- Standards-based solutions built with security-IC technologies—Security-IC solutions provide highly robust hardware protection and cryptographic acceleration. They take advantage of the embedded PKI (Public Key Infrastructure) technologies well proven through their vast global deployment in smart cards. These technologies use standardized types of cryptographic operations such as 3DES (168 bits) and RSA (1024 bits, or the 2048 bits that NIST now recommends). The RSA algorithm, for example, significantly simplifies key management in large systems. The long key lengths and proven tamper-proof IC technology used in security-IC solutions meet FIPS requirements for security-sensitive applications.
Figure 1 summarizes these methods for implementing M2M authentication.
Figure 1. Comparison of security technologies for embedded systems.
(Source: Renesas Electronics America Inc.)
Security-IC-based solutions offer significant advantages for medical product applications. In particular, they deliver robust hardware protection for safely housing secret and private keys, safeguards that are far superior to those of conventional IC solutions.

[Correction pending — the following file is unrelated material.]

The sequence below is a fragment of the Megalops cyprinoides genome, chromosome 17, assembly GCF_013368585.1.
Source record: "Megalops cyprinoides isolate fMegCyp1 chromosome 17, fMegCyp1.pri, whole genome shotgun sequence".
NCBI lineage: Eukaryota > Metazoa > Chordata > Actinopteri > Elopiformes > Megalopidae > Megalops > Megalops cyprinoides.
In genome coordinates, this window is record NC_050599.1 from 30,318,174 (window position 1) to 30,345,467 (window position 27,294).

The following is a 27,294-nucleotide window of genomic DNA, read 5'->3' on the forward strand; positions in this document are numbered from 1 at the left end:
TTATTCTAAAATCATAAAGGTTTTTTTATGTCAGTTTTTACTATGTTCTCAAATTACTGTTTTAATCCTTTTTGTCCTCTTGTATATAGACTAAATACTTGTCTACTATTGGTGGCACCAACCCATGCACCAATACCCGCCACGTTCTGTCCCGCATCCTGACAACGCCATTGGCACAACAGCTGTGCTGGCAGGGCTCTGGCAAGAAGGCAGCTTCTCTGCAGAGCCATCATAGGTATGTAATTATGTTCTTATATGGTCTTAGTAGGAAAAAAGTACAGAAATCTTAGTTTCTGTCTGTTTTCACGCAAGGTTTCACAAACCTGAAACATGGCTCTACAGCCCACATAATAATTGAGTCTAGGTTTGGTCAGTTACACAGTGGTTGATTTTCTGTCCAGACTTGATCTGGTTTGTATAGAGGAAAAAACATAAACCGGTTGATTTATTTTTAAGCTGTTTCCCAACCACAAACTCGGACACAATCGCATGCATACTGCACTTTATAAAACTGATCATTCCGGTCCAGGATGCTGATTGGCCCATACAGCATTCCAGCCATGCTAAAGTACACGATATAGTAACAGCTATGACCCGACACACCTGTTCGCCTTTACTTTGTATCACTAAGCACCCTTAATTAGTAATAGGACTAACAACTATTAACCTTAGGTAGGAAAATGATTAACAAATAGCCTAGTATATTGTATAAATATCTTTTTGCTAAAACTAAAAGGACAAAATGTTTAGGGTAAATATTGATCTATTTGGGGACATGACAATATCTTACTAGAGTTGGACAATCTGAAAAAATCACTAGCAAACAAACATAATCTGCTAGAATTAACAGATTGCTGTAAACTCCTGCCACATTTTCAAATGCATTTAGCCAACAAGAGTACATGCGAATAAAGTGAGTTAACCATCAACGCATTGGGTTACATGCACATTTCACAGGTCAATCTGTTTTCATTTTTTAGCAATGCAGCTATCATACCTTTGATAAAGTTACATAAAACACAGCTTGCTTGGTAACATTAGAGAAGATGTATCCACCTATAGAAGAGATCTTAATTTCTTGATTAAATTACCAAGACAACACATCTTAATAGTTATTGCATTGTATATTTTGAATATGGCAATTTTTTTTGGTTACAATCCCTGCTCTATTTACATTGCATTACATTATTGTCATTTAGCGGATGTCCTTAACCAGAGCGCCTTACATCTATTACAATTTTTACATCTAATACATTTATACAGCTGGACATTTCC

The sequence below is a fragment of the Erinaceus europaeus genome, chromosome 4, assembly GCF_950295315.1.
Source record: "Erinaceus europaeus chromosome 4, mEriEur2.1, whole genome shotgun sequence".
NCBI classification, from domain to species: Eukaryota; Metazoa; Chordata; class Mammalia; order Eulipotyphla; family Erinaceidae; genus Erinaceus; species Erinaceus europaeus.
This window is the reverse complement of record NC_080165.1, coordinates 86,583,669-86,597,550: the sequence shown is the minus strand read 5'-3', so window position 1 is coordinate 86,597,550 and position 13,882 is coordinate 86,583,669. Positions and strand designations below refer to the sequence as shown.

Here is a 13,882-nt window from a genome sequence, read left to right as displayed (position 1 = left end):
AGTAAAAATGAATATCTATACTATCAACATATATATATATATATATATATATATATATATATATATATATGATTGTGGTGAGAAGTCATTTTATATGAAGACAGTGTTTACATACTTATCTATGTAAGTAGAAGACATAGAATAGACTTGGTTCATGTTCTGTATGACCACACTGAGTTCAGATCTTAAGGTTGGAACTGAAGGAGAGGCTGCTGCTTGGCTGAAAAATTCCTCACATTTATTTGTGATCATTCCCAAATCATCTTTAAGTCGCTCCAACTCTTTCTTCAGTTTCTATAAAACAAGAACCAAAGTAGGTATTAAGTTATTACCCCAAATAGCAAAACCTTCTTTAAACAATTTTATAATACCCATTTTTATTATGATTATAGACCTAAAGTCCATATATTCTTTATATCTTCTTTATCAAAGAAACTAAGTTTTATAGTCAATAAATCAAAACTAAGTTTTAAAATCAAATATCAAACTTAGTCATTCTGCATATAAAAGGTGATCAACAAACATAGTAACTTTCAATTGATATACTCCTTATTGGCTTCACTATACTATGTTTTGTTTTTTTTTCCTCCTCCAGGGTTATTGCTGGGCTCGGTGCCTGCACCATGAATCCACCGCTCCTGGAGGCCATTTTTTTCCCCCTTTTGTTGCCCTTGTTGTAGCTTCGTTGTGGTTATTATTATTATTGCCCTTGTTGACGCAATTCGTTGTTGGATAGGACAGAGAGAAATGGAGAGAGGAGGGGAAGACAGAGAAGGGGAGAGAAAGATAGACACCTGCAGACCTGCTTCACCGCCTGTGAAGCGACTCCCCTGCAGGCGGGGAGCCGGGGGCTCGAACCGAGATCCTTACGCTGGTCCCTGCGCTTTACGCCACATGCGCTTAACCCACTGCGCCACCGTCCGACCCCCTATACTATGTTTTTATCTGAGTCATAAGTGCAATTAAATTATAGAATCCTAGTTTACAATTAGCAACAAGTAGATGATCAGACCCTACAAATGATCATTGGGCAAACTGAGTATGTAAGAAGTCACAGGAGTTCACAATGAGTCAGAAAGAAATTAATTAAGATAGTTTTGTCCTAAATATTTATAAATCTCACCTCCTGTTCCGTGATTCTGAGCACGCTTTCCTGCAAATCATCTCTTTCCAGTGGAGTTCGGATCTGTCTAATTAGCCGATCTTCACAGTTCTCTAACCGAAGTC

Conformance and compliance issues for medical product designs
Authentication solutions for medical equipment must address two important design issues: conformance to the ISO 14971 standard and compliance with HIPAA regulations.
Medical products built using standards-based security-IC technologies can meet all applicable security performance requirements. With regard to ISO 14971, conformant designs can be used to prevent introduction of a counterfeit or unauthorized peripheral from entering the supply chain. Also, they provide a mechanism for insuring that a peripheral cannot be used past a pre-determined useful lifespan.
With regard to HIPAA, compliant medical equipment with robust authentication capabilities can mitigate the risks associated with liability, revenue loss, security breaches, device effectiveness and security-level agreements. Furthermore, the high level of protection provided by the security IC can directly address and resolve issues associated with unfair competition, cost of operation, license and band protection, and credibility with business partners and customers.